If the Original Mode is too demoralizing, then Arrange Mode is a worthy alternative that is designed for those accustomed to Symphony of the Night‘s balance. Differences may seem superficial, but Arrange is a very distinct experience.
Ayami Kojima’s art was a defining aspect of Castlevania‘s aesthetic since Symphony of the Night. She has not been a part of the series since Harmony of Despair, but her take on Simon Belmont did leave enough of an impression that it inspired his design in Mirror of Fate.
Simon’s redesign makes him less Conan the Barbarian, and more like a red-headed buff bishounen hunk who’s ready for leather week. It is an unconventional interpretation, but it finally makes Simon something that isn’t going to attract lawyers.
After a while, Simon’s new look grows on you. He still comes off as a tough guy and feels consistent with other boys in his lineage like Richter, Leon, and Juste. This design would eventually serve as the basis for his look in Judgement.
The only other noticeable character redesign is Dracula himself. In Arrange, the count is intended be consistent with his appearance in Symphony of the Night, but ends up looking more like a really tall and awkward goblin in a fancy bathrobe.
Dracula completely lacks his classiness and cool evil aura he had in 1997. He comes off as more of an evil wizard than something that was always meant to be a metaphorical anti-Christ.
In Original Mode, Dracula was obviously inspired by an amalgam of several movie versions. Some mannerisms are obviously taken from Bela Legosi, and many design elements like his attire and face are seemingly lifted from Christopher Lee’s take on the character.
The Hammer horror and Universal visual flourishes do not end with Christopher Lee and Bela Legosi. Castlevania has always been very upfront with its aesthetically flair and spotting the homages is part of the fun of the Castelvania franchise.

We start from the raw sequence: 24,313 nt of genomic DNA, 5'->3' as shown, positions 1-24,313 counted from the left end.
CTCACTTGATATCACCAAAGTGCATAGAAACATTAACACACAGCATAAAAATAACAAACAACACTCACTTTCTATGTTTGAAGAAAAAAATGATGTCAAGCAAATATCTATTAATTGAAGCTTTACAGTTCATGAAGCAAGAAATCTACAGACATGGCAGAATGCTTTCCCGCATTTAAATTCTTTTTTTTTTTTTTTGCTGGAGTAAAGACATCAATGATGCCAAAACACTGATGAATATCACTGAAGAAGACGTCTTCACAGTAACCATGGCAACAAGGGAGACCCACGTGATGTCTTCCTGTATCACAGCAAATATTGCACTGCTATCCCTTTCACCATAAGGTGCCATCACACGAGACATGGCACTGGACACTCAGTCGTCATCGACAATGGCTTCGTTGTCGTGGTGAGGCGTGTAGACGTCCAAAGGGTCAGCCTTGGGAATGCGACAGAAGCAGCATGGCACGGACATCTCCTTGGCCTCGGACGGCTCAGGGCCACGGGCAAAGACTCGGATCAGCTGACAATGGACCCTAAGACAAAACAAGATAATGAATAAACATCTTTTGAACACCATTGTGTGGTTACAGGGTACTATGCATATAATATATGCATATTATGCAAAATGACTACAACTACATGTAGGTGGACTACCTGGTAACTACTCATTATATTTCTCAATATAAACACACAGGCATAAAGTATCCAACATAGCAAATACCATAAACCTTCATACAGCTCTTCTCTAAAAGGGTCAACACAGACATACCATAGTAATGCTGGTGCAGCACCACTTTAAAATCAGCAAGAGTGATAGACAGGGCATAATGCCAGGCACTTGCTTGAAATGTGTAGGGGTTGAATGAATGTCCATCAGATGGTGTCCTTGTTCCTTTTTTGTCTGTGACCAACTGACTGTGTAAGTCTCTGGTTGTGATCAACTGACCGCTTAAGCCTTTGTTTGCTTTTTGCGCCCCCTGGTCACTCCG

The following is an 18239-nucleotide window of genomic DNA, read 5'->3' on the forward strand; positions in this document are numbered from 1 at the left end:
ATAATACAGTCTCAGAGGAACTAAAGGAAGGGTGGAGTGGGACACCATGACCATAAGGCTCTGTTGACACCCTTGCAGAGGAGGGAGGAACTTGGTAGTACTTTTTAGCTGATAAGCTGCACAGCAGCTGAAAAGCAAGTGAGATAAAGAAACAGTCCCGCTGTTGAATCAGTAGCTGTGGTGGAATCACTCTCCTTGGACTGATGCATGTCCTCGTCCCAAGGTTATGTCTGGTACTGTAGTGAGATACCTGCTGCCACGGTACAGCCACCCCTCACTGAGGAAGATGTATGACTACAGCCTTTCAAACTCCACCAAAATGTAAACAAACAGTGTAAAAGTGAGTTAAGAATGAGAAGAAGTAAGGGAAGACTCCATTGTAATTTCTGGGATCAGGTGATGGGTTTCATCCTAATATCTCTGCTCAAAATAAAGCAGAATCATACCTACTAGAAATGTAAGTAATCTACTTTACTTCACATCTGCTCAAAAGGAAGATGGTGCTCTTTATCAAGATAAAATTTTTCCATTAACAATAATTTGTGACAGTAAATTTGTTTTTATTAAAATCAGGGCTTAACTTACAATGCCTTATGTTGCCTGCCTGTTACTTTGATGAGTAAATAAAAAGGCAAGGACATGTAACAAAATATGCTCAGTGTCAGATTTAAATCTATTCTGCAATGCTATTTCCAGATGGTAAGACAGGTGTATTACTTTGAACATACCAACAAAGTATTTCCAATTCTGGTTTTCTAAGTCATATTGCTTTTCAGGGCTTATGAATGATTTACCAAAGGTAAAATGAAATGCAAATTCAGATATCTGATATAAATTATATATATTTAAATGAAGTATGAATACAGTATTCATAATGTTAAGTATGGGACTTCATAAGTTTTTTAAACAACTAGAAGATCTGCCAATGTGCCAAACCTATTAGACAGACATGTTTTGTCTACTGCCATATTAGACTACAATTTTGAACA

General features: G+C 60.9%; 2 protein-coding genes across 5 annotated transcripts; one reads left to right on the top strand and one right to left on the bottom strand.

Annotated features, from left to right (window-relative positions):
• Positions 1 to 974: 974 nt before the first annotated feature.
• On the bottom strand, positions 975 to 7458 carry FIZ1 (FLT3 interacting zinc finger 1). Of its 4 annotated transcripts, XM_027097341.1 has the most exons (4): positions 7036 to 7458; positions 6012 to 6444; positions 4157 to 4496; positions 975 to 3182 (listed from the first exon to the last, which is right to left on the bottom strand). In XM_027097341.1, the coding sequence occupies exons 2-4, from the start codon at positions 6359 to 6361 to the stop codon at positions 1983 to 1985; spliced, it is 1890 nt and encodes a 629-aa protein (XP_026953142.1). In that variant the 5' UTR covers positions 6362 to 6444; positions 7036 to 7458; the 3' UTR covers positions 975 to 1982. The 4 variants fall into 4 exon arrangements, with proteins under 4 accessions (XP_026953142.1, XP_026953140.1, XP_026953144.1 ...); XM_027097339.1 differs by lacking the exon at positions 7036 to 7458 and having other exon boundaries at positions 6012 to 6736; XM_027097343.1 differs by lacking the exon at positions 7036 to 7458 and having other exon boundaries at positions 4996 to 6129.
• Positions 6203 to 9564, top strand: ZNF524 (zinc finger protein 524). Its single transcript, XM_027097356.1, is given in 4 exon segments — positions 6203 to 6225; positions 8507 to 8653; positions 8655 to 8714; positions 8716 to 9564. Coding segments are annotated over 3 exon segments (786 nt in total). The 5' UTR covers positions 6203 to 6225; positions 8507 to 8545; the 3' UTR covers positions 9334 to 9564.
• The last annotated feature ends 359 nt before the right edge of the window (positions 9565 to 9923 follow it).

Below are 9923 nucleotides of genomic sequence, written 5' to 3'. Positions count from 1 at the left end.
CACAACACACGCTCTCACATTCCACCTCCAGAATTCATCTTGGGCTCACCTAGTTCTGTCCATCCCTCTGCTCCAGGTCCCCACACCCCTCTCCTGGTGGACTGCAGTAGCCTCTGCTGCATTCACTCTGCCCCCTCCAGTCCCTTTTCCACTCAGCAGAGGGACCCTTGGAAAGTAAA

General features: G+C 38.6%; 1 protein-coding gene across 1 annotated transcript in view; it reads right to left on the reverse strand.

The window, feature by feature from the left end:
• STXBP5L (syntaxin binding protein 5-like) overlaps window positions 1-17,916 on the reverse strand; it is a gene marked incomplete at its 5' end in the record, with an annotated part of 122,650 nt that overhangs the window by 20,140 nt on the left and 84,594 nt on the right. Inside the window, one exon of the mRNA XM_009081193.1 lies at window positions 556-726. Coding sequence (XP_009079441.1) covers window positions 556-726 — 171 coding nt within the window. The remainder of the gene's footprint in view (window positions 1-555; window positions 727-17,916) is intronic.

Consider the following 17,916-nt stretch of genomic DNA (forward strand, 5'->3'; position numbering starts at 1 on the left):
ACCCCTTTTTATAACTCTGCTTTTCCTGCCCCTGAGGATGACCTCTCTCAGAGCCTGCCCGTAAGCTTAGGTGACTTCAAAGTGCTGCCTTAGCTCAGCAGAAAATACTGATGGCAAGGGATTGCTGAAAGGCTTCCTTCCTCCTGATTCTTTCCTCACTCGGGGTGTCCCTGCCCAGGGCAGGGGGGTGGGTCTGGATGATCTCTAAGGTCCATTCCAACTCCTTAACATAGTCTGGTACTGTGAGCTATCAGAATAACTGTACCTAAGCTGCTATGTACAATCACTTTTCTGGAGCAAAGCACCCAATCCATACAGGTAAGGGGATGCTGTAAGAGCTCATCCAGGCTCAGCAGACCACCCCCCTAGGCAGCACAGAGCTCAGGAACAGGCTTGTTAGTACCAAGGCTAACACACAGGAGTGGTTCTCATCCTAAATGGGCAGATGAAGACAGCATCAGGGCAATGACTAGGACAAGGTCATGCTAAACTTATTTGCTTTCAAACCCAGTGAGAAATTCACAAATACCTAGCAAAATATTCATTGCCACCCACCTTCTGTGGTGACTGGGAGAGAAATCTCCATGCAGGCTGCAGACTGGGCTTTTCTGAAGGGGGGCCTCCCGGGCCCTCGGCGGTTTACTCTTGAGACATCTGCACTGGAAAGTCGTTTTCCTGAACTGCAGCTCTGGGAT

Movies were always a source of inspiration for Castlevania; it is seemingly Raiders of the Lost Ark meets the “Golden Age” movie monsters. Every stage is full of cheeky references to old timey horror cinema. From Nosferatu’s cameo, to Frankenstein’s monster, Castlevania Chronicles is an interesting ride for horror fans.
Some unique twists like the boss battle with the werewolf lady on the clock tower are striking and original visuals, as well as proving to be one of the hardest fights in the game.
Another key distinction between the two modes is the CGI intro and ending cutscenes in Arrange, which are horrendously compressed and intensely murky through the various filters. The less showy pixel art scenes in Original are more pleasing, and depict a more hopeful atmosphere in the ending.
Other than some subtle differences in the color pallet, Arrange and Original look the same. The real differences are felt when playing. Simon moves noticeably faster in Arrange, and getting hit results in much less knock-back which would otherwise lead to some cruel deaths in Original.
Enemy and item placement is also very different. There are moments where the designers will go so far as to play dirty tricks on players who think they know Castlevania. It is these little moments that are peppered through out Arrange that make it worthwhile to experience and keep it fresh. It has so many little changes in it; Arrange ultimately becomes a different game.
This is a faithful expanded remake of the original 1986 game, so fans of Super Castlevania IV‘s playability may be disappointed. Simon will not be moon-walking, swinging or whipping in eight directions. Castlevania Chronicles aims to only refine what was there, not to reinvent it.